Apple invents Next-Gen Augmented Reality Maps Requiring Smartglasses or iPhone with AR Camera on Dash
Today the US Patent & Trademark Office published a patent application from Apple that relates to an augmented reality device to provide next generation navigation for Maps. The AR device could be built into future vehicles (a Project Titan vehicle or not). Alternatively, the AR device could be a pair of smartglasses or a next-gen iPhone sitting on the vehicle's dashboard. The devices must have an advanced AR camera built into them in order to enable the use of this proposed augmented reality mapping system.
Apple patent application states that an augmented reality device can enhance and improve the ease at which a device can convey lane guidance information to a user that is traveling along a route.
The device can capture a series of images (e.g., video footage) in front of the augmented reality device that closely represents what is actually perceived by the user, and display the captured series of images in real time, e.g., on a screen of the device or as a projection.
Concurrently, the device can superimpose a navigational layer over the displayed captured images to guide the user into one or more lanes that would best position the user to proceed along the route.
To enable this functionality, the augmented reality device can be configured to communicate with one or more global positioning system (GPS) satellites and one or more route servers. The GPS satellites can utilize triangulation to provide the location of the device, and the route server can utilize one or more databases to provide route information regarding the route of travel between an origin location and a destination location (or to each intervening location between the origin and destination locations).
The route information can include, but is not limited to, road information (e.g., identification of roads along the route, what segments of those road will be traveled, the geographical position of those roads, the geographical position of lanes within each road, and in what order will the roads be traveled), turn information (e.g., what turns are needed along the route and in what order), lane information (e.g., number and position of lanes for each road segment), and distance information (e.g., distance to travel on each segment of road).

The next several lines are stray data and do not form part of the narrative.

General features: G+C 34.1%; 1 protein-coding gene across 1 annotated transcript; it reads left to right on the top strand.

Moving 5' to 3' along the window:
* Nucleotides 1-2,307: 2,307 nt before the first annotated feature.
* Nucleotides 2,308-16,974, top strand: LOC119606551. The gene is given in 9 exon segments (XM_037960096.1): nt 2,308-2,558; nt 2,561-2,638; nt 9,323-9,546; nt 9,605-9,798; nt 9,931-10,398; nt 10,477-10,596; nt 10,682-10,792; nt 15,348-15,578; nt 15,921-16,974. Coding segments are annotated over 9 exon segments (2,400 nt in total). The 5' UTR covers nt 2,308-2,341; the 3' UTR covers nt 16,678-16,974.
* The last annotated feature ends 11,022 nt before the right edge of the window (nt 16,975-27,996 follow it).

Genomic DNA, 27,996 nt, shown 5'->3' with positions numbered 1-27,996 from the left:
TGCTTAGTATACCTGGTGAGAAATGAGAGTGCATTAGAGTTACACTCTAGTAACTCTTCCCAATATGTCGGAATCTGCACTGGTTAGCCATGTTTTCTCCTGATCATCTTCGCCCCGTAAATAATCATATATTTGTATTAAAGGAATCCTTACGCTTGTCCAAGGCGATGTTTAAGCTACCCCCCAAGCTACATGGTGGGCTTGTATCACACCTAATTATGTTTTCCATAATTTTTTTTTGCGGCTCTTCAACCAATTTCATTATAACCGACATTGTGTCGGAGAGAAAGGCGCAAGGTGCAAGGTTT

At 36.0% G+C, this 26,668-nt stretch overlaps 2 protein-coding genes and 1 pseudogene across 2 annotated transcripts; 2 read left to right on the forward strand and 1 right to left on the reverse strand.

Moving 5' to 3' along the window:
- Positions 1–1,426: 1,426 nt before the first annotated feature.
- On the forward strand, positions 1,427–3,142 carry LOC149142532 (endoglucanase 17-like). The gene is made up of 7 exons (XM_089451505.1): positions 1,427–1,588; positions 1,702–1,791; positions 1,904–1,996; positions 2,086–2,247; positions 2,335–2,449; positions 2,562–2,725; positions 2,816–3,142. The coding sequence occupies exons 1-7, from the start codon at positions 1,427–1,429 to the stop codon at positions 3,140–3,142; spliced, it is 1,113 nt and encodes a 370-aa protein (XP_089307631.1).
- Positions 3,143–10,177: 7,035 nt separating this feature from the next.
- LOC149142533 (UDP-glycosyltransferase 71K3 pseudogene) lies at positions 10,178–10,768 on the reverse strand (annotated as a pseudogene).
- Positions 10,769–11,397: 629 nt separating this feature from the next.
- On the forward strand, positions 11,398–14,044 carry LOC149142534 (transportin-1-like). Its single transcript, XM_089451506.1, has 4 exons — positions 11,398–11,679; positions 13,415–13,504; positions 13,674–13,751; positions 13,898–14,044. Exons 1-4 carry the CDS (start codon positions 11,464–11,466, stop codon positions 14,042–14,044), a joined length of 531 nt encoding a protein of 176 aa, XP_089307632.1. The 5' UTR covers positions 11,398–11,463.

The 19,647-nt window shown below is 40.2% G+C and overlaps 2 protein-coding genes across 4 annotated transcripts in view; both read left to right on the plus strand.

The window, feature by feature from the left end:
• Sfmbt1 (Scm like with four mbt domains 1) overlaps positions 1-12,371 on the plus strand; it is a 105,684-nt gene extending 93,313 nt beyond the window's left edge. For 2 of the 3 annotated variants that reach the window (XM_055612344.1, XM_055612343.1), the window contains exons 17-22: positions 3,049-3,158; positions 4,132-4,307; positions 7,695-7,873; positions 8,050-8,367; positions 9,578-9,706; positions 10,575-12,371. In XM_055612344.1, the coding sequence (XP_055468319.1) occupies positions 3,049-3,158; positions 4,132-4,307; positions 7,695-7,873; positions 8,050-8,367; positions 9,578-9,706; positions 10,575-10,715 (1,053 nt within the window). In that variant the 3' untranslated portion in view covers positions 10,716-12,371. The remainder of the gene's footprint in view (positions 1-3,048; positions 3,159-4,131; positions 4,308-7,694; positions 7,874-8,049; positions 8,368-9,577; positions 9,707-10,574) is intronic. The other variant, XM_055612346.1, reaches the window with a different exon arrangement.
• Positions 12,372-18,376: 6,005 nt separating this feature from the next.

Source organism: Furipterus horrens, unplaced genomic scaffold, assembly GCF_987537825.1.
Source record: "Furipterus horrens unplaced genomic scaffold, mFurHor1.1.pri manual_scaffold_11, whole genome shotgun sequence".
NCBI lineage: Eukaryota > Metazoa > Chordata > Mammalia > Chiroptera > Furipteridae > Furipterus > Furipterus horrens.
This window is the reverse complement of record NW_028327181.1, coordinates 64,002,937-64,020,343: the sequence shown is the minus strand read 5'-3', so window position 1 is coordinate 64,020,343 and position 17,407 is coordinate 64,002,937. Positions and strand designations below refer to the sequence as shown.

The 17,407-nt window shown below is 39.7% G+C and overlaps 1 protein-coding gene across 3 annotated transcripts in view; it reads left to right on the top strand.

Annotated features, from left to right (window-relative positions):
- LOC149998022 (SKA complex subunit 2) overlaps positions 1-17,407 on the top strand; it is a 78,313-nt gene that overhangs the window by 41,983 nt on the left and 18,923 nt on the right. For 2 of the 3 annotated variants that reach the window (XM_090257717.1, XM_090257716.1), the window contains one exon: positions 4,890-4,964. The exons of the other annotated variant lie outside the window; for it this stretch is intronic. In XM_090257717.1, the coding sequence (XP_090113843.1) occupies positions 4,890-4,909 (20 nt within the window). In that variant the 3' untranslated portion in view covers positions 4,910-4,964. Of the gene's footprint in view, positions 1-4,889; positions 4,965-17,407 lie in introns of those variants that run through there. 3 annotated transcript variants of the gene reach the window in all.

In some embodiments, the augmented reality device can also be configured to communicate with any other positioning systems, such as, but not limited to, wireless fidelity (WiFi)-based positioning systems, cellular based positioning systems, satellite-based positioning systems, and any other global navigation satellite systems (GNSS).
With this information, the augmented reality device can analyze the video footage to determine the number of available lanes. The device can then correlate the video footage with the location of the device, which can be taken as the location of the vehicle, and identify one or more designated lanes from the one or more available lanes in which the vehicle should be traveling to stay in the route. The device can display the series of images along with a navigational layer over the series of images to guide the user into the correct lane, or a plurality of correct lanes, if applicable.
In some embodiments, the navigational layer can block out regions (e.g., lanes, curbs, sidewalks) of the captured images where the vehicle is not intended to travel, and leave unblocked regions (e.g., lanes) where the vehicle is intended to travel. That way, the user can clearly understand which lane he or she should be in. In additional embodiments, the navigational layer can include an indicator positioned over the unblocked region.
The indicator can be a single guidance arrow or a series of guidance arrows that point toward the direction in which the user should travel. For instance, the indicator can be a straight arrow that points diagonally to the right, indicating that the user should switch lanes to the right.
In another instance, the indictor can be a series of multiple diagonal arrows that blink in a sequential order indicating the same. The indicator can blink to convey a degree of urgency at which the user should perform the indicated task.
Additionally, in some embodiments, a pop up window can appear in the navigational layer to provide more information to the user about the upcoming turn. For example, the pop up window can be a birds eye view of a turn that the user is about to take. That way, the user can better understand what is about to happen.
Superimposing a navigational layer over video footage of what the user can see helps clearly communicate navigational and lane guidance information to the user. The augmented reality device can provide significant improvements in navigation and lane guidance over conventional devices that merely provide symbols to guide a user along a route.